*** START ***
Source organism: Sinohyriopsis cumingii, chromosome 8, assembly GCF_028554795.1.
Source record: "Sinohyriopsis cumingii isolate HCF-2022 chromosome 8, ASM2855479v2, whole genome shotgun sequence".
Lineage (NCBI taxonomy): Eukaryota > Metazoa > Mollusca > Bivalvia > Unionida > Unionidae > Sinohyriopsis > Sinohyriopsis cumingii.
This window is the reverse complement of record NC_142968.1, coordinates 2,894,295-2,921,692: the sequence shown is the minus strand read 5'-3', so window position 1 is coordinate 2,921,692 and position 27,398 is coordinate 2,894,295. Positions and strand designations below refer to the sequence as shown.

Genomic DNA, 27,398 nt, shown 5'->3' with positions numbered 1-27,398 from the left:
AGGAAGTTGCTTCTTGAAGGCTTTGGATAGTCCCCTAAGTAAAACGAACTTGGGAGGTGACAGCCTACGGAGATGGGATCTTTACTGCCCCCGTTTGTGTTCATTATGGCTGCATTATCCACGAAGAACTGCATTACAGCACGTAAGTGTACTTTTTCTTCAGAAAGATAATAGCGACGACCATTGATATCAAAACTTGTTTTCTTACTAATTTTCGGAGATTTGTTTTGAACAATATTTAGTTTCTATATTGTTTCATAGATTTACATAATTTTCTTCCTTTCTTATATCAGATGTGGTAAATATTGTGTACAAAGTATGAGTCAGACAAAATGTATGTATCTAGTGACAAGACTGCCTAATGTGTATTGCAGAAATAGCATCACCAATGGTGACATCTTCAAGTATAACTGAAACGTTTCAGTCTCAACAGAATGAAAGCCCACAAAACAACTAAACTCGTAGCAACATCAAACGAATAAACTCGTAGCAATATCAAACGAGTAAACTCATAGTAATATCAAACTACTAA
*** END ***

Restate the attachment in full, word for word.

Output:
Source organism: Sinohyriopsis cumingii, chromosome 8, assembly GCF_028554795.1.
Source record: "Sinohyriopsis cumingii isolate HCF-2022 chromosome 8, ASM2855479v2, whole genome shotgun sequence".
Lineage (NCBI taxonomy): Eukaryota > Metazoa > Mollusca > Bivalvia > Unionida > Unionidae > Sinohyriopsis > Sinohyriopsis cumingii.
This window is the reverse complement of record NC_142968.1, coordinates 2,894,295-2,921,692: the sequence shown is the minus strand read 5'-3', so window position 1 is coordinate 2,921,692 and position 27,398 is coordinate 2,894,295. Positions and strand designations below refer to the sequence as shown.

Genomic DNA, 27,398 nt, shown 5'->3' with positions numbered 1-27,398 from the left:
AGGAAGTTGCTTCTTGAAGGCTTTGGATAGTCCCCTAAGTAAAACGAACTTGGGAGGTGACAGCCTACGGAGATGGGATCTTTACTGCCCCCGTTTGTGTTCATTATGGCTGCATTATCCACGAAGAACTGCATTACAGCACGTAAGTGTACTTTTTCTTCAGAAAGATAATAGCGACGACCATTGATATCAAAACTTGTTTTCTTACTAATTTTCGGAGATTTGTTTTGAACAATATTTAGTTTCTATATTGTTTCATAGATTTACATAATTTTCTTCCTTTCTTATATCAGATGTGGTAAATATTGTGTACAAAGTATGAGTCAGACAAAATGTATGTATCTAGTGACAAGACTGCCTAATGTGTATTGCAGAAATAGCATCACCAATGGTGACATCTTCAAGTATAACTGAAACGTTTCAGTCTCAACAGAATGAAAGCCCACAAAACAACTAAACTCGTAGCAACATCAAACGAATAAACTCGTAGCAATATCAAACGAGTAAACTCATAGTAATATCAAACTACTAA